said adjustment of said first and second adjustable couplers providing independent position adjustments of said first and second pulleys against respective bow cables.
18. The independently adjustable cable guide set forth in claim 17 wherein said first and second slides are attached to said guide support and said first and second guide segments and pulleys are independently moveable by adjusting said first and second adjustable couplers.
Description
FIELD OF THE INVENTION

This invention relates generally to archery and bows and particularly to apparatus for setting up and timing the cam action and synchronization of an archery bow.

BACKGROUND OF THE INVENTION

Modern archery is the result of extended development through many years as practitioners endeavored to produce the capability for launching arrows with greater and greater energy power range and accuracy. From earliest bows which, were in essence, simple resilient wooden members drawn into a curved position by a bowstring, archery bows have developed through the application of scientific endeavor into extremely high technology apparatus useful in sporting and hunting activities. While archery bows originally formed of resilient wood or other resilient material operated in a straight forward easily understood manner in which the resilience of the bow stored energy as the bowstring was drawn, modern archery bows operate in a much more complex and sophisticated manner. The result of this complex and sophisticated fabrication greatly increases the power and accuracy of the modern bow.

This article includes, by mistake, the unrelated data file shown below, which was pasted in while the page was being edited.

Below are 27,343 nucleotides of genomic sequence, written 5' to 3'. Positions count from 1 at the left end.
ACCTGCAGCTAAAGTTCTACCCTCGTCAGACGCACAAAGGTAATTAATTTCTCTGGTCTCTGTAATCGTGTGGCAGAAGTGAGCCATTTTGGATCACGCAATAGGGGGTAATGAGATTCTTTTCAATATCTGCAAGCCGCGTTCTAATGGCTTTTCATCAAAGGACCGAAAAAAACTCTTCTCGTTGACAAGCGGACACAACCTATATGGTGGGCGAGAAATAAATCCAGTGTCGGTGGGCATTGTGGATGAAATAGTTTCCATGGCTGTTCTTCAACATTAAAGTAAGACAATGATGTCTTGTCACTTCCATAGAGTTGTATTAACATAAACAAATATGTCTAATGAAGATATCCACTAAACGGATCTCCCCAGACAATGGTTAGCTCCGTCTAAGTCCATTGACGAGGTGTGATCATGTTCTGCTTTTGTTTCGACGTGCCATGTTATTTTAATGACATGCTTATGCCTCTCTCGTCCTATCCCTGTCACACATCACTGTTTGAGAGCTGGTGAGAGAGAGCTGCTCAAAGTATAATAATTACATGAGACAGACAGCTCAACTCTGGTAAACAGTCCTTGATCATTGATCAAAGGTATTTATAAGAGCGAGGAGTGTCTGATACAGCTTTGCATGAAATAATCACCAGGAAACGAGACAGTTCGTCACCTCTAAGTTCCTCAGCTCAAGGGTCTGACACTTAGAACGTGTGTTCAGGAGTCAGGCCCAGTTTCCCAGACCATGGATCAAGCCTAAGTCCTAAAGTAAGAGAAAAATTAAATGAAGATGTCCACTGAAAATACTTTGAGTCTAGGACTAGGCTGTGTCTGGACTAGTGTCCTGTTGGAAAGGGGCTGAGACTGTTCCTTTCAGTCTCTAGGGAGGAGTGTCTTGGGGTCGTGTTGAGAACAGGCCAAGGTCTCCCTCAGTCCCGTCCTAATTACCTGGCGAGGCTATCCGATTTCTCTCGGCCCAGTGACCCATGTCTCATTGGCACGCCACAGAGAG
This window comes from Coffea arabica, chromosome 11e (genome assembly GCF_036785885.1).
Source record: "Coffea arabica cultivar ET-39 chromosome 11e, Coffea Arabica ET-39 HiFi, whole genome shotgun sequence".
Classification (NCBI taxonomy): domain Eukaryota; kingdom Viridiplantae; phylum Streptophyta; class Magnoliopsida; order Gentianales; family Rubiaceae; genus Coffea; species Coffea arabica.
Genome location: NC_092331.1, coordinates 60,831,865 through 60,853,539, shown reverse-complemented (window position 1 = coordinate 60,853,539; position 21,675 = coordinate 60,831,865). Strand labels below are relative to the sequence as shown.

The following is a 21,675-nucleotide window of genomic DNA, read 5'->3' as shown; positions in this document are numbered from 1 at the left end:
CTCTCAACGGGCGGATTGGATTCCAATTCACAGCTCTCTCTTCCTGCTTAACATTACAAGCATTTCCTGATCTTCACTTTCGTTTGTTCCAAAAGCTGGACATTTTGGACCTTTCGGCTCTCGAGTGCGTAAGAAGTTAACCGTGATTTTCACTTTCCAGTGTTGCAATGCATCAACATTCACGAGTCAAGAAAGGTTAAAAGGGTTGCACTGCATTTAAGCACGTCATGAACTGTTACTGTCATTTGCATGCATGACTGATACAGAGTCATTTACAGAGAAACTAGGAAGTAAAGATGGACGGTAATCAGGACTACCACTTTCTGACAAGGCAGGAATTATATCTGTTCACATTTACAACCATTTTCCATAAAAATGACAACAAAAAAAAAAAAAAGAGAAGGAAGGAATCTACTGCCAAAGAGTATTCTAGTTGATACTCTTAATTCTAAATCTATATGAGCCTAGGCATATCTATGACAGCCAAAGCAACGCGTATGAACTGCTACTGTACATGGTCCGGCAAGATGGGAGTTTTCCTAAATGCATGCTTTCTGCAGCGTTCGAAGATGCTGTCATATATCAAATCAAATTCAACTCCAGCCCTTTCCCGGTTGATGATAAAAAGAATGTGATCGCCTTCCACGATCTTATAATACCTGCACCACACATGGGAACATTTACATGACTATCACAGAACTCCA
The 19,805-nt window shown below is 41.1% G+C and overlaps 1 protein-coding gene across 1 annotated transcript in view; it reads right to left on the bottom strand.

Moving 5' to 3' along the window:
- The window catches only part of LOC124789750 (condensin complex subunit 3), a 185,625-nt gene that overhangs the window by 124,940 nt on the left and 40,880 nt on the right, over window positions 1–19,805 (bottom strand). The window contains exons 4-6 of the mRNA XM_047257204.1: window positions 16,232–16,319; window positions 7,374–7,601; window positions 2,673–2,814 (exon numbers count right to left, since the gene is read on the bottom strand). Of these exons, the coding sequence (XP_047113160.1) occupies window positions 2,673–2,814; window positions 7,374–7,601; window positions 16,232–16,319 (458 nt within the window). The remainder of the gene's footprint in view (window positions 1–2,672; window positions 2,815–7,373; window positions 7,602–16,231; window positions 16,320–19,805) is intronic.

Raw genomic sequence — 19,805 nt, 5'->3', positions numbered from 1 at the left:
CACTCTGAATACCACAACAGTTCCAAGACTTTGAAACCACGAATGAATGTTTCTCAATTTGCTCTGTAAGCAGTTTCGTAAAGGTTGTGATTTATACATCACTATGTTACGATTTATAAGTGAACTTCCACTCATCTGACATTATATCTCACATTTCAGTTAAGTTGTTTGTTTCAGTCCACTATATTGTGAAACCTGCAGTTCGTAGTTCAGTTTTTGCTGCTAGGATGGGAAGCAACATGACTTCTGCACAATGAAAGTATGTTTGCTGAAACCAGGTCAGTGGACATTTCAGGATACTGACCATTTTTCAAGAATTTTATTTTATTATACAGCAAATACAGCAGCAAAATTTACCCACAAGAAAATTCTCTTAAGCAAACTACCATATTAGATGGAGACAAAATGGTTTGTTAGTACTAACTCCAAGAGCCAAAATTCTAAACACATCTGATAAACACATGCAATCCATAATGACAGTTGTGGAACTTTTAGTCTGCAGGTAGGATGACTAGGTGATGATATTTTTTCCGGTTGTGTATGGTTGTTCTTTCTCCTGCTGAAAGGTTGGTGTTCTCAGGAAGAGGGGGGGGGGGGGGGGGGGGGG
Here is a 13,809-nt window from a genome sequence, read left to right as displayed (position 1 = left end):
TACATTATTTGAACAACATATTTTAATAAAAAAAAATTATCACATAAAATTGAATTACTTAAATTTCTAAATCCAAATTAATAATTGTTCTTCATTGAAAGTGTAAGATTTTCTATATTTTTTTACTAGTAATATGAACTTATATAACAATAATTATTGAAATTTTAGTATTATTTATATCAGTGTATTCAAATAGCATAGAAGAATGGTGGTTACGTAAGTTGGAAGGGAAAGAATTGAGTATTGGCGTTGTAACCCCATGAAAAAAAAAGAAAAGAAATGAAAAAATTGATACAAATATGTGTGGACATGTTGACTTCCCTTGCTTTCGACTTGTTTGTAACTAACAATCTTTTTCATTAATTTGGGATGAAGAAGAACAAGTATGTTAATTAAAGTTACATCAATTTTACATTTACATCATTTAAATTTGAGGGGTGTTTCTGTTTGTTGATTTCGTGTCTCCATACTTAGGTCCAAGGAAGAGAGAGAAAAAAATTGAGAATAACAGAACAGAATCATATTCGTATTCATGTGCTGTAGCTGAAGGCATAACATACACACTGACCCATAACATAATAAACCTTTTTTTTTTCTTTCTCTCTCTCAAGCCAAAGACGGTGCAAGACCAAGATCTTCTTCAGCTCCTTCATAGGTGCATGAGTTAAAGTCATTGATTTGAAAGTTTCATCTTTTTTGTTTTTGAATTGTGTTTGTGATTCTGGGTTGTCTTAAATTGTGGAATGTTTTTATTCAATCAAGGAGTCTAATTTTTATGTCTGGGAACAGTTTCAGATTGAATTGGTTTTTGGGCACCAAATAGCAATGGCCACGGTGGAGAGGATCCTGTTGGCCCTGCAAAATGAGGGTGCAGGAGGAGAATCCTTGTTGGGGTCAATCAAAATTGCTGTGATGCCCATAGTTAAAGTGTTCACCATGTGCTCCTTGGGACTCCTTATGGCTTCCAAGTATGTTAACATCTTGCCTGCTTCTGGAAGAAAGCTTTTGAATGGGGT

In its typical fabrication, the modern bow provides a rigid riser which supports a pair of limb sockets at its upper and lower ends together with a handle grip near the center. The riser typically supports an arrow rest structure which may be either static or movable as preferred. A pair of flexible resilient limbs are supported by each limb socket and extend rearwardly to define movable end portions. The movable ends of the flexible limbs support one or more rotatable cams. Each cam defines a profile which translates its rotational motion to the desired distance from the center of rotation to produce the camming action. In most modern archery bows, a pair of cables are strung over and between the cams to provide the “bowstring” for knocking the arrow. Because the cables typically pass between the cams several times, a cable guide apparatus is often provided which offsets the additional cable portions from the cable path of the main bowstring portion.